• Tom Bussing, former vice president of Raytheon Missile Systems; and
  • Katerina Barilov, founder of Sparkplug capital+ and managing director of Shearwater Aero Capital.


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Starship lifts off on a point to point flight. (Credit: SpaceX)

Point-to-point Launch Vehicle
Maximum Speed: Mach 20 (24,696 km/h, 15,345 mph)
Range: 10,000 km (6,214 miles)
First Flight: 2020

Want to get to the other side of the world, but you’re fed up with long haul flights on pokey subsonic airliners? Would even the Hermeus Mach 5+ jet be too slow for your needs?

Then strap in to SpaceX’s Starship for the ride of your life. Elon Musk is promising his Starship rocket whisk passengers between distant locations via suborbital flights reaching a speed of Mach 20. All in an hour or less.

There are a few challenges, of course. Starship is a reusable rocket that Musk wants to operate with airline efficiency, frequency and reliability. That achievement would be unprecedented in the long history of rockety.

Starship would need to launch and land at offshore platforms in order to reduce the impact of sonic booms on the uninvolved public. For noise and safety reasons, Starship passenger flights would likely be limited to over ocean routes like the Concorde.

The U.S. Army, however, seems less worried about such restrictions. Earlier this month, the service revealed it is working with SpaceX to study whether Starship can be used to transport equipment and supplies to distant bases. Whereas a C-17 cargo plane might take 12 hours to reach Afghanistan, Starship could transport the same load there in less than an hour.

Starship prototypes are now being tested at SpaceX’s facility at Boca Chica Beach in Texas. Vehicles have made several hops using single Raptor engines. The company preparing a Starship to conduct a higher flight test using three Raptors.

In June 2020, Musk said Starship could be making point-to-point flights within two or three years. He added that SpaceX was planning to build floating spaceports to support hypersonic travel on Earth and trips to orbit, the moon and Mars.


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Supersonic airplane (Credit: ExoSonic)

Passenger Jet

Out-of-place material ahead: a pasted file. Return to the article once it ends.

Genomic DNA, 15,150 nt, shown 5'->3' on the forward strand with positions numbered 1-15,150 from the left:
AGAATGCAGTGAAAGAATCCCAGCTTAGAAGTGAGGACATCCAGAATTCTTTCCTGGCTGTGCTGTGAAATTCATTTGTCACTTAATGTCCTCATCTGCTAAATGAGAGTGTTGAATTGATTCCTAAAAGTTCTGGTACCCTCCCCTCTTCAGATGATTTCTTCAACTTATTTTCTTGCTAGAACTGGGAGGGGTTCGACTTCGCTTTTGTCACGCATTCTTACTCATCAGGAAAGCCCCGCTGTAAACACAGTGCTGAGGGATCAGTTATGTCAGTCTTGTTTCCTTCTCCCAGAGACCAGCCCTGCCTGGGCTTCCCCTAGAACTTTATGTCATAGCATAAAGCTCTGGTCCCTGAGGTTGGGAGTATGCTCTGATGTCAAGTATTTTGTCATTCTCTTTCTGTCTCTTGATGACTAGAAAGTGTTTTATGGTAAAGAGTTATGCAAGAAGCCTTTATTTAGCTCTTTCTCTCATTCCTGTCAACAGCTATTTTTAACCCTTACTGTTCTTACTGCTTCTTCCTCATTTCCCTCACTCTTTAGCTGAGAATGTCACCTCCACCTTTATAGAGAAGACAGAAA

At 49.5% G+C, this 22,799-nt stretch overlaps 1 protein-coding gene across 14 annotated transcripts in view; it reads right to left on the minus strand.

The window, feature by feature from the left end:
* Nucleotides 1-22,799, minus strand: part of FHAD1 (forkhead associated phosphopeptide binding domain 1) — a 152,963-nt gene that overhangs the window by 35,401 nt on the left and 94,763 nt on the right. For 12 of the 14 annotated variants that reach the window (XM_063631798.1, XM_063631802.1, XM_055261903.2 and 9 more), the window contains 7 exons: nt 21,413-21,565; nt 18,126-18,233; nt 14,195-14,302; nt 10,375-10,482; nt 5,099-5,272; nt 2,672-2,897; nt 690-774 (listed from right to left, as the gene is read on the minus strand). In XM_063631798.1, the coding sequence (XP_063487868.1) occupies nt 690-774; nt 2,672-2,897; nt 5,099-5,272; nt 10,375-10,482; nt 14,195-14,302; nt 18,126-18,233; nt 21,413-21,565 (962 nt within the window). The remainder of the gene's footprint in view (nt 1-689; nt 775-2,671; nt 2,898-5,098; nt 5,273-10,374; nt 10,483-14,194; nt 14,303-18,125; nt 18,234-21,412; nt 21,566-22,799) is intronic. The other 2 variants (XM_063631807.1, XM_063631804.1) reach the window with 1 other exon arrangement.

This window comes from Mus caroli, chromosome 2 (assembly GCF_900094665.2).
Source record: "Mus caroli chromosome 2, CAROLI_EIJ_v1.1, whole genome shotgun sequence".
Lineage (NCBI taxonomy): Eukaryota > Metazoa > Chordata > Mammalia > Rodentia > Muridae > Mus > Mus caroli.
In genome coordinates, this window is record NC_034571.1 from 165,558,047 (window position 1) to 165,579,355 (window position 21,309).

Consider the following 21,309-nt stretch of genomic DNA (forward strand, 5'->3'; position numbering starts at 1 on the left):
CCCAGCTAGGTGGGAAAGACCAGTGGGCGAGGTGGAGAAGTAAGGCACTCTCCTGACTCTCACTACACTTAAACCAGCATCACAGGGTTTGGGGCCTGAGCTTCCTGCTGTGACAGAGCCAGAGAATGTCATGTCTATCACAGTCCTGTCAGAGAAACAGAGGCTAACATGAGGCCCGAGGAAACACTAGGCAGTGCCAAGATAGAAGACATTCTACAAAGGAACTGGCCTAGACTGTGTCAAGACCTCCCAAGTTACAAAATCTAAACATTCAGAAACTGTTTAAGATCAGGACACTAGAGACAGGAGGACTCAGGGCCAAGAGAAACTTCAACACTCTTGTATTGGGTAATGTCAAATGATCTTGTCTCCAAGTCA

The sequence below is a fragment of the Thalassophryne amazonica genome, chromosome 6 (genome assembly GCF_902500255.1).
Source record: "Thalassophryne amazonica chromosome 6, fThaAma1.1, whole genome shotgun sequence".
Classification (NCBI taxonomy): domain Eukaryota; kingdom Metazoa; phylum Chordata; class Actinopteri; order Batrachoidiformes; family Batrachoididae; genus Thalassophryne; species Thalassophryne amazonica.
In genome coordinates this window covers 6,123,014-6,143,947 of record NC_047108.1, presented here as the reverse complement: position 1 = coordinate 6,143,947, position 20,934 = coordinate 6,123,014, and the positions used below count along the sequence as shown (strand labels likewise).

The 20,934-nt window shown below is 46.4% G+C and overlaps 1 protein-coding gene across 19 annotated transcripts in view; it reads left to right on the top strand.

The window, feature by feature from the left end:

Capacity: 70 passengers
Maximum Speed: Mach 1.8 (2,223 km/h, 1,381 mph)

ExoSonic is building a supersonic aircraft capable of flying over water and land with a muted sonic boom.

The company was recently awarded an U.S. Air Force contract to study how to adapt the jet to meet the needs of the government.

ExoSonic is a fully remote company. It plans to establish an office in the Los Angeles area in the future.

Funding: Y Combinator, AFWERX, U.S. Air Force

NASA — Lockheed Martin

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Illustration of the completed X-59 QueSST landing on a runway. (Credits: Lockheed Martin)

X-59 QueSST
Low-boom Supersonic Demonstrator
Maximum Speed: Mach 1.42 (1,753 km/h, 1,090 mph)
Cruising Altitude: 55,000 ft (16,764 m)

Lockheed Martin’s famed Skunk Works is building the X-59 QueSST (Quiet Supersonic Transport) for NASA. The aircraft is designed to reduce sonic booms so future supersonic vehicles can fly overland routes.

Lockheed Martin plans to deliver X-59 to NASA in late 2021 with flight tests scheduled for the following year over the Mojave Desert. The vehicle will use GE Aviation’s F414-GE-100 engine.

Japan Aerospace Exploration Agency (JAXA)

JAXA conceptual Mach 5 aircraft (Credit: JAXA)

Conceptual Passenger Jet
Capacity: 100 passengers
Maximum Speed: Mach 5 (6,174 km/h, 3,836 mph)
Cruising Altitude: 25,000 m (82,021 ft)
Range: 9,000 km (5,592 miles)

JAXA is conducting research on a passenger aircraft capable of traveling at Mach 5. The conceptual plan calls for an 90-meter long aircraft capable of carrying 100 passengers across the Pacific Ocean in about two hours.

The aircraft would be powered by four hypersonic turbojet engines that would use convention jet fuel up to Mach 3 and liquid hydrogen up to Mach 5.

The space agency is conducting research into low-boom technologies to reduce the noise the airplane makes.

JAXA is seeking international partners to help cover the estimated 2.4 trillion yen ($22.7 billion) cost of developing the vehicle.

8 responses to “Supersonic & Hypersonic Civilian Transport Projects in Development”

  1. duheagle says:

    Splendid supersonic encyclopedia including some players and projects of which I had not previously been aware. Thank you.

    It seems we are entering a third “Era of Wonderful Nonsense” in aviation. The first occurred between Kitty Hawk and WW1. The second occurred starting in WW2 and continued into the mid-1950s with jets. Now we have a third one shaping up for flight regimes above Mach 1. The first two such eras proved very fruitful. I think the same will prove true of this latest.